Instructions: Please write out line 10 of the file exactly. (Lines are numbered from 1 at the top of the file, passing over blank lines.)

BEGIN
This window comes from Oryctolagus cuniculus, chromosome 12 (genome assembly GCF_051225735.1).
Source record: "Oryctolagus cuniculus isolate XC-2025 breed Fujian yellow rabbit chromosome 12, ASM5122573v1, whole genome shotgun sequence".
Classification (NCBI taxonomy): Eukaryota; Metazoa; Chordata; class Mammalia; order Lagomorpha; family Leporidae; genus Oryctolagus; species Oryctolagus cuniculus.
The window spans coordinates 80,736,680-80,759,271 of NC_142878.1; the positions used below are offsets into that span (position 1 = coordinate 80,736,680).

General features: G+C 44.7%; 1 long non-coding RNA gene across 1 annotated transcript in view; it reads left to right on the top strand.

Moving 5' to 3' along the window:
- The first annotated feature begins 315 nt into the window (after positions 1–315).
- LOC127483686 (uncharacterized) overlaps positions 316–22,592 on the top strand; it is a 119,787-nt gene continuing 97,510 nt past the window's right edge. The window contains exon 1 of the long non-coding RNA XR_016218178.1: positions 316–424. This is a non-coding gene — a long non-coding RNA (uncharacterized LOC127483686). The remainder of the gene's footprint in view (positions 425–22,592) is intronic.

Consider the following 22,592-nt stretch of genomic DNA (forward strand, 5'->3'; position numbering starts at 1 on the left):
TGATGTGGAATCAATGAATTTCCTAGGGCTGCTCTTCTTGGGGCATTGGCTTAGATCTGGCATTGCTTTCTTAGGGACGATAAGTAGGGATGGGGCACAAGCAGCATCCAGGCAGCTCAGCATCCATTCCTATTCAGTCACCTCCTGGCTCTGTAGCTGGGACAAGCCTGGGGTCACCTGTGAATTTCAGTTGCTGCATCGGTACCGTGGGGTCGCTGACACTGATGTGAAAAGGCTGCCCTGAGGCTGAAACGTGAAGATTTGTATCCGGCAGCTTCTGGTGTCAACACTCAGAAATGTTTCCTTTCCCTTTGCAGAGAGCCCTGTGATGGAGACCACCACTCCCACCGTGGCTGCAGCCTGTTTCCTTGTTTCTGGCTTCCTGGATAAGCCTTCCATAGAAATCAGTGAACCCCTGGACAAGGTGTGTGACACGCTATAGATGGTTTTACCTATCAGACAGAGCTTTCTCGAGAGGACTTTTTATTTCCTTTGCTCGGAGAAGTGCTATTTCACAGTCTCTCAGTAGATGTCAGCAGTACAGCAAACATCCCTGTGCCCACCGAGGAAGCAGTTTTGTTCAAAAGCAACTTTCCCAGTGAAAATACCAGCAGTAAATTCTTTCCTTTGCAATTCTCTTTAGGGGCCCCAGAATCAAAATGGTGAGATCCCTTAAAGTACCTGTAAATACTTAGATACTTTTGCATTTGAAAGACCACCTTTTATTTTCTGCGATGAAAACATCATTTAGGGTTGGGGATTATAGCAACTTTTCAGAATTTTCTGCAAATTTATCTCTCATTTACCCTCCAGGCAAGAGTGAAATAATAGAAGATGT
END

TGATGTGGAATCAATGAATTTCCTAGGGCTGCTCTTCTTGGGGCATTGGCTTAGATCTGGCATTGCTTTCTTAGGGACGATAAGTAGGGATGGGGCACAAGCAGCATCCAGGCAGCTCAGCATCCATTCCTATTCAGTCACCTCCTGGCTCTGTAGCTGGGACAAGCCTGGGGTCACCTGTGAATTTCAGTTGCTGCATCGGTACCGTGGGGTCGCTGACACTGATGTGAAAAGGCTGCCCTGAGGCTGAAACGTGAAGATTTGTATCCGGCAGCTTCTGGTGTCAACACTCAGAAATGTTTCCTTTCCCTTTGCAGAGAGCCCTGTGATGGAGACCACCACTCCCACCGTGGCTGCAGCCTGTTTCCTTGTTTCTGGCTTCCTGGATAAGCCTTCCATAGAAATCAGTGAACCCCTGGACAAGGTGTGTGACACGCTATAGATGGTTTTACCTATCAGACAGAGCTTTCTCGAGAGGACTTTTTATTTCCTTTGCTCGGAGAAGTGCTATTTCACAGTCTCTCAGTAGATGTCAGCAGTACAGCAAACATCCCTGTGCCCACCGAGGAAGCAGTTTTGTTCAAAAGCAACTTTCCCAGTGAAAATACCAGCAGTAAATTCTTTCCTTTGCAATTCTCTTTAGGGGCCCCAGAATCAAAATGGTGAGATCCCTTAAAGTACCTGTAAATACTTAGATACTTTTGCATTTGAAAGACCACCTTTTATTTTCTGCGATGAAAACATCATTTAGGGTTGGGGATTATAGCAACTTTTCAGAATTTTCTGCAAATTTATCTCTCATTTACCCTCCAGGCAAGAGTGAAATAATAGAAGATGT